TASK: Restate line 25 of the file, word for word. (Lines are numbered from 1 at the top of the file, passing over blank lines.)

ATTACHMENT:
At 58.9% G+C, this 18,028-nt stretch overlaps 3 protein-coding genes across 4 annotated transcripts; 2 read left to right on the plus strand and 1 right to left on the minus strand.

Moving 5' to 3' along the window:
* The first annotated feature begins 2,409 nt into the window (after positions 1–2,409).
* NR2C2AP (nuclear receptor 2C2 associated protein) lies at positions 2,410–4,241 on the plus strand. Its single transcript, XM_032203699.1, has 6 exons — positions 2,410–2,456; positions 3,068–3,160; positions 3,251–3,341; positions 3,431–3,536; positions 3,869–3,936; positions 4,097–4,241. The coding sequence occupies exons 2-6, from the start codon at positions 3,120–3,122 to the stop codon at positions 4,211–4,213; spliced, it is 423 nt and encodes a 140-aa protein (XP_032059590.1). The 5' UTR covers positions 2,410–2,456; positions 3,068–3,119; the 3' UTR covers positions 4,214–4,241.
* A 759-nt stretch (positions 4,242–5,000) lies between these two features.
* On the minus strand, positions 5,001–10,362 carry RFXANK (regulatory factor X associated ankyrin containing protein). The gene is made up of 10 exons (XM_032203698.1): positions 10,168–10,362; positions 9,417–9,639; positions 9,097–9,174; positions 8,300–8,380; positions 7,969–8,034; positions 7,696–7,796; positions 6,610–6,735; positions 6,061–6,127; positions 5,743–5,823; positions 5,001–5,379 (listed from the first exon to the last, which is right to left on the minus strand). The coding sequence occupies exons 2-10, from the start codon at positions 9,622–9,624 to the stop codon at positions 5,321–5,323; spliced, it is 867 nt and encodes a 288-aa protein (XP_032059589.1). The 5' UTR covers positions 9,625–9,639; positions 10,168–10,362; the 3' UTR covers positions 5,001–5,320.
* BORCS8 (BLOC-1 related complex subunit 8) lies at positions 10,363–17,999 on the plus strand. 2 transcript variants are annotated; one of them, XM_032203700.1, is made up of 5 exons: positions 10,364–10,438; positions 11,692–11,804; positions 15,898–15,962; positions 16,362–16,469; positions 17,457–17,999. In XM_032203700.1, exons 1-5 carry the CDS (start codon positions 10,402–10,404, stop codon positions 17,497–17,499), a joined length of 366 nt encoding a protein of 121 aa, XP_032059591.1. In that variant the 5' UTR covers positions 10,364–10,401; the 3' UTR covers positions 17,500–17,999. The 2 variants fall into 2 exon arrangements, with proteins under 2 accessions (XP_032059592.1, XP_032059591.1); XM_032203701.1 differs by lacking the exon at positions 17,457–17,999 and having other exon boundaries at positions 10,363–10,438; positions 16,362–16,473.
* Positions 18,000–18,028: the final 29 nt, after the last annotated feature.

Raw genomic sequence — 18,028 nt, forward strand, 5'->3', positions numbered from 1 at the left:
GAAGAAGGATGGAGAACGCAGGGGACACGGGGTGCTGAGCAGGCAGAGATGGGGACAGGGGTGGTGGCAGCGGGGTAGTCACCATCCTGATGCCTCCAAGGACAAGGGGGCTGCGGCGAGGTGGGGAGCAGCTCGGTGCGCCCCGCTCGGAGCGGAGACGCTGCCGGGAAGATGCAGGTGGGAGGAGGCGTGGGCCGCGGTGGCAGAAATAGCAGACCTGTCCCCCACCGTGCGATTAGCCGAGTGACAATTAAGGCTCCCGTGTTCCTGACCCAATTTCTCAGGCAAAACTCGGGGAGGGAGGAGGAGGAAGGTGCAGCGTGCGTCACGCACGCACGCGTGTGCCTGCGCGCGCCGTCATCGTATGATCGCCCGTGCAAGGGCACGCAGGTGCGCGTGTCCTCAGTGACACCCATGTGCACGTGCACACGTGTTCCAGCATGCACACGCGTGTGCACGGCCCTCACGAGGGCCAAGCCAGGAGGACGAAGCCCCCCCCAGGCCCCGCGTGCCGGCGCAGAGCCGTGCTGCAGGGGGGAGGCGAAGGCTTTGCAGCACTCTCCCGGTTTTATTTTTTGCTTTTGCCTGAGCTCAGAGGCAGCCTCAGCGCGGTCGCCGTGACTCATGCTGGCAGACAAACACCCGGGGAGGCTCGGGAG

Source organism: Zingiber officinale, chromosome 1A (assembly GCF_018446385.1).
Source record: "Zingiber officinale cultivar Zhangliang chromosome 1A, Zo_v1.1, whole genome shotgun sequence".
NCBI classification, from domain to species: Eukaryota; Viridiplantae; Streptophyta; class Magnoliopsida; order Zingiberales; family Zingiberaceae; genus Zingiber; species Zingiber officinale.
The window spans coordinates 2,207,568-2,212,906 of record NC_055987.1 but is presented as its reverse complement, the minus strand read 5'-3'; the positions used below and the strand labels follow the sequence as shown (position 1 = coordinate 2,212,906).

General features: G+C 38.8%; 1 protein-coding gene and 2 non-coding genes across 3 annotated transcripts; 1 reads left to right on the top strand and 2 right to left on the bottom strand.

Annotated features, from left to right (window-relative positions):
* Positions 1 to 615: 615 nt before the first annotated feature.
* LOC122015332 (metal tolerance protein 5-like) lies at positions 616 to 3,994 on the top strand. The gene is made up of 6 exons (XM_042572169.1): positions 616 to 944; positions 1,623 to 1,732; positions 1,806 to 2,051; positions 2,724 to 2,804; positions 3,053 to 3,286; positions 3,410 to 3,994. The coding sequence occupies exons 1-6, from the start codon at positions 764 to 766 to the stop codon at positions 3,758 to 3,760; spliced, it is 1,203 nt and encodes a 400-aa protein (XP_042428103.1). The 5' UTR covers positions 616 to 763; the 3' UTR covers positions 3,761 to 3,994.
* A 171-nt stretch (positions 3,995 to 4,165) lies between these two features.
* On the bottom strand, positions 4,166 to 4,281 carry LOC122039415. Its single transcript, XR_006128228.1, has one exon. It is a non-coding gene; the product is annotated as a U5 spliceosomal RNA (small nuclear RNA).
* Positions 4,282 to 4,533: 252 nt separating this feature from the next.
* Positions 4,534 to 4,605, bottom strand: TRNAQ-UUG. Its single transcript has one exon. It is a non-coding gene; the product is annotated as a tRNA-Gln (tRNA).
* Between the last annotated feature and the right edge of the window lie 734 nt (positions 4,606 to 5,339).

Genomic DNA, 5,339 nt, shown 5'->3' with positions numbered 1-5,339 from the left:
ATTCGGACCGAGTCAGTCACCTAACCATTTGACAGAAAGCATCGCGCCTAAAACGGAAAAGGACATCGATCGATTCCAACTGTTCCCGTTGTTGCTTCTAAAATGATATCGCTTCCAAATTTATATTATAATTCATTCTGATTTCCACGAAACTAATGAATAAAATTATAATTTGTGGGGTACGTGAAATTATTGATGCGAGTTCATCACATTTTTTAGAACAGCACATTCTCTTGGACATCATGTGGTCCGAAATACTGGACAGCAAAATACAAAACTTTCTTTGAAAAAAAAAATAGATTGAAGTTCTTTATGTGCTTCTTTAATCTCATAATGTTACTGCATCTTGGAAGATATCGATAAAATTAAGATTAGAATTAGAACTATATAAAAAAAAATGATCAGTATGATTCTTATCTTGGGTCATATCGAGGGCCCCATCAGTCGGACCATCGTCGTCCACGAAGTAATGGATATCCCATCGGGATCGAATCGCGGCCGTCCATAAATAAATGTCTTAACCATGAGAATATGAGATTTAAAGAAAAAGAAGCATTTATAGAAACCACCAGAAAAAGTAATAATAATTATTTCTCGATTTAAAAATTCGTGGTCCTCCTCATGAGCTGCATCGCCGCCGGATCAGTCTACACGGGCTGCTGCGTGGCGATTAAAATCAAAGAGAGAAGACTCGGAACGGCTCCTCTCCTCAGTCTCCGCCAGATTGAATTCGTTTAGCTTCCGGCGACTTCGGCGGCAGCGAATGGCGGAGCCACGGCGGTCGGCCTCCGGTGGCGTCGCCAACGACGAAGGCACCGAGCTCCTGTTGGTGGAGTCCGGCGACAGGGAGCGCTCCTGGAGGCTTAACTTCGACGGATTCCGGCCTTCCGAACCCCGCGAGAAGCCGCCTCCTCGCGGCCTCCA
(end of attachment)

ATTCGGACCGAGTCAGTCACCTAACCATTTGACAGAAAGCATCGCGCCTAAAACGGAAAAGGACATCGATCGATTCCAACTGTTCCCGTTGTTGCTTCTAAAATGATATCGCTTCCAAATTTATATTATAATTCATTCTGATTTCCACGAAACTAATGAATAAAATTATAATTTGTGGGGTACGTGAAATTATTGATGCGAGTTCATCACATTTTTTAGAACAGCACATTCTCTTGGACATCATGTGGTCCGAAATACTGGACAGCAAAATACAAAACTTTCTTTGAAAAAAAAAATAGATTGAAGTTCTTTATGTGCTTCTTTAATCTCATAATGTTACTGCATCTTGGAAGATATCGATAAAATTAAGATTAGAATTAGAACTATATAAAAAAAAATGATCAGTATGATTCTTATCTTGGGTCATATCGAGGGCCCCATCAGTCGGACCATCGTCGTCCACGAAGTAATGGATATCCCATCGGGATCGAATCGCGGCCGTCCATAAATAAATGTCTTAACCATGAGAATATGAGATTTAAAGAAAAAGAAGCATTTATAGAAACCACCAGAAAAAGTAATAATAATTATTTCTCGATTTAAAAATTCGTGGTCCTCCTCATGAGCTGCATCGCCGCCGGATCAGTCTACACGGGCTGCTGCGTGGCGATTAAAATCAAAGAGAGAAGACTCGGAACGGCTCCTCTCCTCAGTCTCCGCCAGATTGAATTCGTTTAGCTTCCGGCGACTTCGGCGGCAGCGAATGGCGGAGCCACGGCGGTCGGCCTCCGGTGGCGTCGCCAACGACGAAGGCACCGAGCTCCTGTTGGTGGAGTCCGGCGACAGGGAGCGCTCCTGGAGGCTTAACTTCGACGGATTCCGGCCTTCCGAACCCCGCGAGAAGCCGCCTCCTCGCGGCCTCCA